• Installed on the ground: A common choice known as the ground-mounted system allows tiny homes to have as many panels as they want. They are installed wherever you have available space, particularly where they can be most efficient. Maintenance is also easier because you can simply remove snow or debris off without needing to go up the roof.
    • On the roof: Just like with traditional homes, you can also install panels on your roof. It’s the classic method but usually just fits two to three panels. If you have low electricity needs or you’re merely supplementing your current power source, this option may be for you.
    • On the road: Of course, it doesn’t mean you will literally place the panels on the road. When you’re going mobile, the tiny home is designed to go from one place to another. In such a case, the solar system should be secure as you transport it to the new location. 

    Some rules apply, which can vary depending on where you are. For example, in Western Australia, a single bedroom dwelling in which a permanent tiny house qualifies can only have a maximum size of 70 square metres. Tiny house on wheels (THOW) is still considered within a grey area when it comes to regulations. These size limitations can give you an idea of where to install the panels.

  3. Do you need to go off-grid?

    Living in a tiny home does not mean being independent of your power source. You can stay connected to the grid and still use a solar system to reduce your bills drastically. That means you will have to connect the tiny house solar system to the utility grid. You can then get some form of rebate for the extra electricity you collected and don’t use.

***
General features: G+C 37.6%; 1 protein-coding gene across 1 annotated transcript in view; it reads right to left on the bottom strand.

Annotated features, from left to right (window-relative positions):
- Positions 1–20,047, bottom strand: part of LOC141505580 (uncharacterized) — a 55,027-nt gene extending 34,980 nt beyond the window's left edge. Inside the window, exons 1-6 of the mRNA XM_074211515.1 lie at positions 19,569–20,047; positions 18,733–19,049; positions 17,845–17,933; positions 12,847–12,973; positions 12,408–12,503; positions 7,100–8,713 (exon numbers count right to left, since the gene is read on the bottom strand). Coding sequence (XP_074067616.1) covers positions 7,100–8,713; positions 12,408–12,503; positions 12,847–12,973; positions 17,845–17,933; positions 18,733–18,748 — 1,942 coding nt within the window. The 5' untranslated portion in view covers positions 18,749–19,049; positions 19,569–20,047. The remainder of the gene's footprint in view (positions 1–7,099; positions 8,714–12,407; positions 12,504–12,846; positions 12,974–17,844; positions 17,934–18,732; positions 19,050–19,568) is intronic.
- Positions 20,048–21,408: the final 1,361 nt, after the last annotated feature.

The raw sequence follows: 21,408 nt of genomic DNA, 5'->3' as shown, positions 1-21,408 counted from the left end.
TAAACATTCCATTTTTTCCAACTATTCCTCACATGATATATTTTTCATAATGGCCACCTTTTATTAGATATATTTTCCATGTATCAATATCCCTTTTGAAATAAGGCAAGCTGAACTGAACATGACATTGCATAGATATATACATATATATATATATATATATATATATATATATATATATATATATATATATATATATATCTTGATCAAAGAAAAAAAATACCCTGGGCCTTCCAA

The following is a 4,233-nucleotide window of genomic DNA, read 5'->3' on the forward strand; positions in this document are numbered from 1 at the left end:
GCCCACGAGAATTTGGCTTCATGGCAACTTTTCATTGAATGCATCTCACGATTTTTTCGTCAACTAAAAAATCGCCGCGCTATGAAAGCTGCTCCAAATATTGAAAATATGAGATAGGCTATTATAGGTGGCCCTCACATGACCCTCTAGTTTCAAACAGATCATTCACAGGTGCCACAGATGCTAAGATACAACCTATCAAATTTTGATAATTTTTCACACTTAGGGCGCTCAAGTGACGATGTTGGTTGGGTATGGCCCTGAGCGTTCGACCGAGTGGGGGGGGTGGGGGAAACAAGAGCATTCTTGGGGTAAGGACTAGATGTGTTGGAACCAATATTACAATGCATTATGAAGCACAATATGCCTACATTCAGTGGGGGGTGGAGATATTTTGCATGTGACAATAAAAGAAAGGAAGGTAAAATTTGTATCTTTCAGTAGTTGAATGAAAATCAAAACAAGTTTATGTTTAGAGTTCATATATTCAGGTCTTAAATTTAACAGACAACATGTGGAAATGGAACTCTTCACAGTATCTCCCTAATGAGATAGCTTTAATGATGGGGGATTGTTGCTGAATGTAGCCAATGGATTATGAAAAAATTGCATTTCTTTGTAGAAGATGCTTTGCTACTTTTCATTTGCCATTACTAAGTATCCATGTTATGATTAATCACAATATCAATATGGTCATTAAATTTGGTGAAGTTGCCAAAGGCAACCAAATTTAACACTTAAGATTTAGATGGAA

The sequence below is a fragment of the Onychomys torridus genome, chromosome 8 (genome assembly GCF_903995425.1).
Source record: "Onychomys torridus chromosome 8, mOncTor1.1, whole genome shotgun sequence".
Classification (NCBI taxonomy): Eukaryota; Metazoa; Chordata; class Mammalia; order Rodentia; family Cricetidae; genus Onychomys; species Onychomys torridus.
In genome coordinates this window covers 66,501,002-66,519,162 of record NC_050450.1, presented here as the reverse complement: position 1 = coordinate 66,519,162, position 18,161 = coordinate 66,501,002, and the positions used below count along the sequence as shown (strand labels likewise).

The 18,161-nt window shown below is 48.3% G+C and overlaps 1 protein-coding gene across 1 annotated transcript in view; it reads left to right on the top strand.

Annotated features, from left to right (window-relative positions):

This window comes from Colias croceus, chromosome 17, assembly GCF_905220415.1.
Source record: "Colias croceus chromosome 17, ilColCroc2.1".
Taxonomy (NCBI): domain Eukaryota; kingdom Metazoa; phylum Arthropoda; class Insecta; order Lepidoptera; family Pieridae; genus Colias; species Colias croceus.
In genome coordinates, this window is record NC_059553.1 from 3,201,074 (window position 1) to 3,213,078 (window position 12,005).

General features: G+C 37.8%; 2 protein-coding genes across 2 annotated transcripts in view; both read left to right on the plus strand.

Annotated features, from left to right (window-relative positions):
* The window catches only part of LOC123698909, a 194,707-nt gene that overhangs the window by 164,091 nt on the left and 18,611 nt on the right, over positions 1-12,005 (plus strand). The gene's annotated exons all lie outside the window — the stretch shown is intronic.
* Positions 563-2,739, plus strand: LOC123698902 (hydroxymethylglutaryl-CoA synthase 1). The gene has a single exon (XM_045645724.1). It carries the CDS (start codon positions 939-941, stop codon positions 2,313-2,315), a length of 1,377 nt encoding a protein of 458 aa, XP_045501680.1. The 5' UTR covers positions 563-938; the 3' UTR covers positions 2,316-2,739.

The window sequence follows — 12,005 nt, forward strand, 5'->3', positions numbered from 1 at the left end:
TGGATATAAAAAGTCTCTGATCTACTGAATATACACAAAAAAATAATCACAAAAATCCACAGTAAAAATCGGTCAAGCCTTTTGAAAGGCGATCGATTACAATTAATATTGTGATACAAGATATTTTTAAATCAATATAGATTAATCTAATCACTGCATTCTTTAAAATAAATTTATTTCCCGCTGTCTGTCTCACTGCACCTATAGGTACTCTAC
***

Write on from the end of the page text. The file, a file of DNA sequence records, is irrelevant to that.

You can also be completely independent, which is what many tiny living enthusiasts aim for. Downsizing in life implies decreasing the cost of living. One easy way to accomplish such a goal is to take the home off the grid. If it is your plan, you will need batteries and solar panels. The batteries will store electricity so that you never lose power no matter how the local grid is performing.

If you’re going tiny, more savings can be within your reach with solar power. Contact EasySolar so our friendly experts can explain more about a solar-powered tiny home. We’ve got options that will surely fit your modest lifestyle.